Largely, DAMs enriched in purine metabolism (Fig. 6), pyrimidine metabolism (Fig. 7) and, arginine and proline metabolism (Fig. 8) increased in accumulation over the seed stratification periods. These give an indication that moist sand seed stratification at relatively longer periods induced germination as a result of increased metabolites accumulation to suppress seed dormancy.

Fig. 6 Metabolic changes in a component of purine metabolism in the germinating seeds of Davidia involucrata obtained from different duration of stratification. The key metabolites differentially accumulated in this study are presented in red font and their accumulations are shown in the bar graph. The biosynthetic pathways in the component of purine metabolism presented are shown in blue font. CK represents control (unstratified seeds), and 6M, 12M, 18M, 24M and 30M denote seed stratified at 6, 12, 18, 24 and 30 months, respectively. Key metabolites detected in this study include: Adenosine diphosphate (ADP), deoxynucleotides ADP (dADP), Adenosine triphosphate (ATP), Deoxynucleotides ATP (dATP), Adenosine monophosphate (AMP), Guanosine diphosphate (GDP), Guanosine 5′-monophosphate (GMP), Guanosine triphosphate (GTP) and Xanthine triphosphate (XTP), while the other abbreviation IMP stands for Inosine monophosphate.

Fig. 7 Metabolic changes in a component of pyrimidine purine metabolism in the germinating seeds of Davidia involucrata obtained from different duration of stratifications. The key metabolites differentially accumulated in this study are presented in red font and their accumulations are shown in the bar graphs. The biosynthetic pathways in the component of pyrimidine metabolism presented are shown in blue font. CK represents control (unstratified seeds), and 6M, 12M, 18M, 24M and 30M denote seed stratified at 6, 12, 18, 24 and 30 months, respectively. Key metabolites detected in this study include: Uridine 5′-monophosphate (UMP), Choline diphosphate (CDP), Deoxyuridine CDP (dCDP), Uridine diphosphate (UDP), Deoxyuridine UDP (dUDP), Uridine-5′-triphosphate (UTP), Deoxyuridine and monophosphate (dUMP).

Fig. 8 Metabolic changes in a component of arginine and proline metabolism in the germinating seeds of Davidia involucrata obtained from different duration of stratifications. The key metabolites differentially accumulated in this study are presented in red font and their accumulations are shown in the bar graphs. The biosynthetic pathways in the component of arginine and proline metabolism presented are shown in blue font. CK represents control (unstratified seeds), and 6M, 12M, 18M, 24M and 30M sand seed stratified at 6, 12, 18, 24 and 30 months, respectively.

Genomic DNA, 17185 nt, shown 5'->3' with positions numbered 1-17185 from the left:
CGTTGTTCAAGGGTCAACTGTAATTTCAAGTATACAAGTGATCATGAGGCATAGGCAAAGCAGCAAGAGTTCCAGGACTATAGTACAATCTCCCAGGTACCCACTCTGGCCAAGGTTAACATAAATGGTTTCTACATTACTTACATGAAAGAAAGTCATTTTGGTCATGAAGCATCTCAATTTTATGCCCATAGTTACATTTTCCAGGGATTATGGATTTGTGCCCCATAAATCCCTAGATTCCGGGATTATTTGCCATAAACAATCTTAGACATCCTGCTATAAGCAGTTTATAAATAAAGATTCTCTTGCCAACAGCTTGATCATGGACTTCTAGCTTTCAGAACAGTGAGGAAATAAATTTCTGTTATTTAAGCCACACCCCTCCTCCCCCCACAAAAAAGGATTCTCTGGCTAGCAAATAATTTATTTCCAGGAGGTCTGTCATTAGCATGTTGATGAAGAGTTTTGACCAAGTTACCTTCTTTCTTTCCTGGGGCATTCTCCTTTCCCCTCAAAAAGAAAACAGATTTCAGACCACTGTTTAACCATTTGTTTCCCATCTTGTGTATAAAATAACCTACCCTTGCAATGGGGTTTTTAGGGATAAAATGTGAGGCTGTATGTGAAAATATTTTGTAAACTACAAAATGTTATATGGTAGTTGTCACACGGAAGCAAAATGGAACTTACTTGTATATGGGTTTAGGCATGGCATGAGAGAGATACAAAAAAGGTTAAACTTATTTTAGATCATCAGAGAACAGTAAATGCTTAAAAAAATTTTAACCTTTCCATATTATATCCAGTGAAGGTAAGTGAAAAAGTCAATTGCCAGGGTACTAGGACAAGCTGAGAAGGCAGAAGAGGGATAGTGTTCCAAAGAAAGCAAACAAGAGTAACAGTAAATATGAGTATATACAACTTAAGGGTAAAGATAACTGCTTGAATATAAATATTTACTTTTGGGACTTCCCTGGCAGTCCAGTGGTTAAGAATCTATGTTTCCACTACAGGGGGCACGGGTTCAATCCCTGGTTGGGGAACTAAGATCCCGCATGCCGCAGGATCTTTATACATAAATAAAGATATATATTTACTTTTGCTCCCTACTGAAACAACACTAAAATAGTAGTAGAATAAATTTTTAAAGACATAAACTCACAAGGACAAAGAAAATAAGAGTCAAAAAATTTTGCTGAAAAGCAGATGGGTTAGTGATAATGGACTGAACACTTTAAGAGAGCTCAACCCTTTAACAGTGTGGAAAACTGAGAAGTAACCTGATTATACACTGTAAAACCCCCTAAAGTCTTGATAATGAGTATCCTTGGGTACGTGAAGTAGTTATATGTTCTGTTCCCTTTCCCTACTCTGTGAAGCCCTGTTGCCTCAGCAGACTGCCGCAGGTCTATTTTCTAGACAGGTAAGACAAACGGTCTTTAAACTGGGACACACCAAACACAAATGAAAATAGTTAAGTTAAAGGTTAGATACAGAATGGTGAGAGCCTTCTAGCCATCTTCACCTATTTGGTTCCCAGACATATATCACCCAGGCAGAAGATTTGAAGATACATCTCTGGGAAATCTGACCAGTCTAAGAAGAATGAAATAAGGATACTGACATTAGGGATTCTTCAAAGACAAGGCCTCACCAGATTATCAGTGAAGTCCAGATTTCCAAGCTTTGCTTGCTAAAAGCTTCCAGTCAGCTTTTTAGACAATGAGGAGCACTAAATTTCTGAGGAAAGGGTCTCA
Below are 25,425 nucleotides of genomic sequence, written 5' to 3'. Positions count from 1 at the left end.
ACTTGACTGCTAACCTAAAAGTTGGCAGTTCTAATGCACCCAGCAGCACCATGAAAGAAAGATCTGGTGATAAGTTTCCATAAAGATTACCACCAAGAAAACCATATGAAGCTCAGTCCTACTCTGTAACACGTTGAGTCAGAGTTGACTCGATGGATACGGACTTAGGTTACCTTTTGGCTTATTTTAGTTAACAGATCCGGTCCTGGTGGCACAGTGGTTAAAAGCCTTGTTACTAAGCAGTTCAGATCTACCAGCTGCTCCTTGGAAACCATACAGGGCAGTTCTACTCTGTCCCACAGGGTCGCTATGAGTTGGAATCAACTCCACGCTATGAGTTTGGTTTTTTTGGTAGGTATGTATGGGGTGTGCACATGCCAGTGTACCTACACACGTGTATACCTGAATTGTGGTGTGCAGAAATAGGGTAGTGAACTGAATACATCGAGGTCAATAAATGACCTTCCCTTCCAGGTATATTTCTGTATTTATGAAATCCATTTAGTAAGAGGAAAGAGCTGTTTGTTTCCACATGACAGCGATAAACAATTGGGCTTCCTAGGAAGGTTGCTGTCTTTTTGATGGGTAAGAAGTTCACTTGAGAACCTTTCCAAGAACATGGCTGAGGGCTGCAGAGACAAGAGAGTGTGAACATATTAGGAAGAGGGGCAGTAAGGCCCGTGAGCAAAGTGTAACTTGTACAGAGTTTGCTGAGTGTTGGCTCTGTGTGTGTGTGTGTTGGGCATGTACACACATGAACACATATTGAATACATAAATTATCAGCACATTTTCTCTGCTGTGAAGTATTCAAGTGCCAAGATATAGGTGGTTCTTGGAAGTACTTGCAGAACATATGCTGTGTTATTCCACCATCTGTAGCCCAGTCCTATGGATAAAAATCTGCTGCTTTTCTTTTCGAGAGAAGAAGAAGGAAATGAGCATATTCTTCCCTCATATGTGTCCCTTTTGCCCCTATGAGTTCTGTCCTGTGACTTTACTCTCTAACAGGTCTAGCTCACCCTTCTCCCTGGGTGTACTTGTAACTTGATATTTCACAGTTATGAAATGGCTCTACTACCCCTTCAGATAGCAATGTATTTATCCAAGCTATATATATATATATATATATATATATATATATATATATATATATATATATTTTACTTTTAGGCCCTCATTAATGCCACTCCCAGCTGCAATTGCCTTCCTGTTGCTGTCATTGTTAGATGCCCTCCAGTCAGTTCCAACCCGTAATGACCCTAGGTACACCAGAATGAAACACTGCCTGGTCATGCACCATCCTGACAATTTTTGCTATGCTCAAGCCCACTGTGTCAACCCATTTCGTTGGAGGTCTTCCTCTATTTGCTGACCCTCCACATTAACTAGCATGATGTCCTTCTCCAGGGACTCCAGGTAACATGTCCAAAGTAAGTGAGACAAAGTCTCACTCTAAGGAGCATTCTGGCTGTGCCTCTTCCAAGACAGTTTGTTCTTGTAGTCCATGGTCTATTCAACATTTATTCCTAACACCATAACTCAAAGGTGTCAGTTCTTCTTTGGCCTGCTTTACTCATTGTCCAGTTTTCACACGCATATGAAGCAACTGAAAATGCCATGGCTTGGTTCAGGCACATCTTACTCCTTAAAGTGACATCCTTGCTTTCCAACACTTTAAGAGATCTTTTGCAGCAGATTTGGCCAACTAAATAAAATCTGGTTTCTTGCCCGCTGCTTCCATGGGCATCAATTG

4. Discussion

Uniform germination and growth of Davidia involucrata is currently impossible to achieve due to the double dormancy (Zhang et al., 1995; Mochida and Shinozaki, 2011). With the recent advancement in omics coupled with drastic reduction in the profiling cost and easy to use bioinformatics tools, metabolome profiling has been state-of-the-art technique in understanding metabolites in biological cells, tissues, organs, or organisms, which are the end products of cellular processes (Finch-Savage and Leubner-Metzger, 2006; Mochida and Shinozaki, 2011). The present study employed a widely targeted metabolome profiling to identify and quantify key metabolites as well as their pathways that modulate germination in D. involucrata.

As evidenced in Fig. 1, seed of the Davidia involucrata possesses thick layers which may impede water imbibition as the first step for germination (Finch-Savage and Leubner-Metzger, 2006). The germination process begins with the consumption of water by the seed (imbibition) and ends when a part of the embryonic axis (usually the radicle) extends and crosses the seed coat (emergence) (Weitbrecht et al., 2011; Chen et al., 2021). Dormancy was broken with 12M moist sand stratification, however the germination rate of D. involucrata seeds were enhanced with increased duration of moist sand stratification treatment (Fig. 2). This is not surprising as it has earlier been reported that moist stratification can be used to break seed dormancy, thereby enhancing germination of dormant seeds (Hance and Bevington, 1992; Song and Zhu, 2016). The initiation of germination and the highest number of metabolites detected in 12M indicate that 12M moist sand seed stratification may be ideal for breaking D. involucrata seeds dormancy.